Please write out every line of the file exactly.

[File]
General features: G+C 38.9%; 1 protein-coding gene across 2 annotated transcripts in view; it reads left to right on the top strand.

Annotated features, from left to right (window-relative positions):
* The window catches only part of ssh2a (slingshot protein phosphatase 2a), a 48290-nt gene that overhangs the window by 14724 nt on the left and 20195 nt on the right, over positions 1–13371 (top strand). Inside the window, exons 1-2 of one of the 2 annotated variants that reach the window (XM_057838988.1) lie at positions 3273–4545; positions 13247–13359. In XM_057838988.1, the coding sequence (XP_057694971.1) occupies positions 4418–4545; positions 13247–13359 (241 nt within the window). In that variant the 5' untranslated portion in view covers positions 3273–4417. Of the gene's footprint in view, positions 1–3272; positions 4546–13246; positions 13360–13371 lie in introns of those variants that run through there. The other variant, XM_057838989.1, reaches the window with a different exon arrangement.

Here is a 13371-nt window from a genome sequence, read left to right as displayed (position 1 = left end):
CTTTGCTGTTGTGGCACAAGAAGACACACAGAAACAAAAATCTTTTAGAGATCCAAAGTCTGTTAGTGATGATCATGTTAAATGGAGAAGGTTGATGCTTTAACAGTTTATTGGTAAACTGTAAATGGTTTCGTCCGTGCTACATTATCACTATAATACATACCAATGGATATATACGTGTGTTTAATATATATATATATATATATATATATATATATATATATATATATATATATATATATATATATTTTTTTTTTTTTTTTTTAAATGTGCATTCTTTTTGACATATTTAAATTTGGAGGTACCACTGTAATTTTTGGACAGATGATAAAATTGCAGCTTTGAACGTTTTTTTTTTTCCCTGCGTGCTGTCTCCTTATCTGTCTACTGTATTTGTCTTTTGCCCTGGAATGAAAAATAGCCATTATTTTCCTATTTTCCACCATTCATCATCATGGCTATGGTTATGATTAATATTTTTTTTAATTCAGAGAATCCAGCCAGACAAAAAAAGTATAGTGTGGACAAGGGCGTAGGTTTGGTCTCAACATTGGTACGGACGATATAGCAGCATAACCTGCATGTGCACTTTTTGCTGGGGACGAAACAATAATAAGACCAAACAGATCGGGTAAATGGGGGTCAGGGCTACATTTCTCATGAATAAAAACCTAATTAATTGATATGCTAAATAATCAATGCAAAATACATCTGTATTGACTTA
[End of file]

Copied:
General features: G+C 38.9%; 1 protein-coding gene across 2 annotated transcripts in view; it reads left to right on the top strand.

Annotated features, from left to right (window-relative positions):
* The window catches only part of ssh2a (slingshot protein phosphatase 2a), a 48290-nt gene that overhangs the window by 14724 nt on the left and 20195 nt on the right, over positions 1–13371 (top strand). Inside the window, exons 1-2 of one of the 2 annotated variants that reach the window (XM_057838988.1) lie at positions 3273–4545; positions 13247–13359. In XM_057838988.1, the coding sequence (XP_057694971.1) occupies positions 4418–4545; positions 13247–13359 (241 nt within the window). In that variant the 5' untranslated portion in view covers positions 3273–4417. Of the gene's footprint in view, positions 1–3272; positions 4546–13246; positions 13360–13371 lie in introns of those variants that run through there. The other variant, XM_057838989.1, reaches the window with a different exon arrangement.

Here is a 13371-nt window from a genome sequence, read left to right as displayed (position 1 = left end):
CTTTGCTGTTGTGGCACAAGAAGACACACAGAAACAAAAATCTTTTAGAGATCCAAAGTCTGTTAGTGATGATCATGTTAAATGGAGAAGGTTGATGCTTTAACAGTTTATTGGTAAACTGTAAATGGTTTCGTCCGTGCTACATTATCACTATAATACATACCAATGGATATATACGTGTGTTTAATATATATATATATATATATATATATATATATATATATATATATATATATATATATATATATTTTTTTTTTTTTTTTTTAAATGTGCATTCTTTTTGACATATTTAAATTTGGAGGTACCACTGTAATTTTTGGACAGATGATAAAATTGCAGCTTTGAACGTTTTTTTTTTTCCCTGCGTGCTGTCTCCTTATCTGTCTACTGTATTTGTCTTTTGCCCTGGAATGAAAAATAGCCATTATTTTCCTATTTTCCACCATTCATCATCATGGCTATGGTTATGATTAATATTTTTTTTAATTCAGAGAATCCAGCCAGACAAAAAAAGTATAGTGTGGACAAGGGCGTAGGTTTGGTCTCAACATTGGTACGGACGATATAGCAGCATAACCTGCATGTGCACTTTTTGCTGGGGACGAAACAATAATAAGACCAAACAGATCGGGTAAATGGGGGTCAGGGCTACATTTCTCATGAATAAAAACCTAATTAATTGATATGCTAAATAATCAATGCAAAATACATCTGTATTGACTTA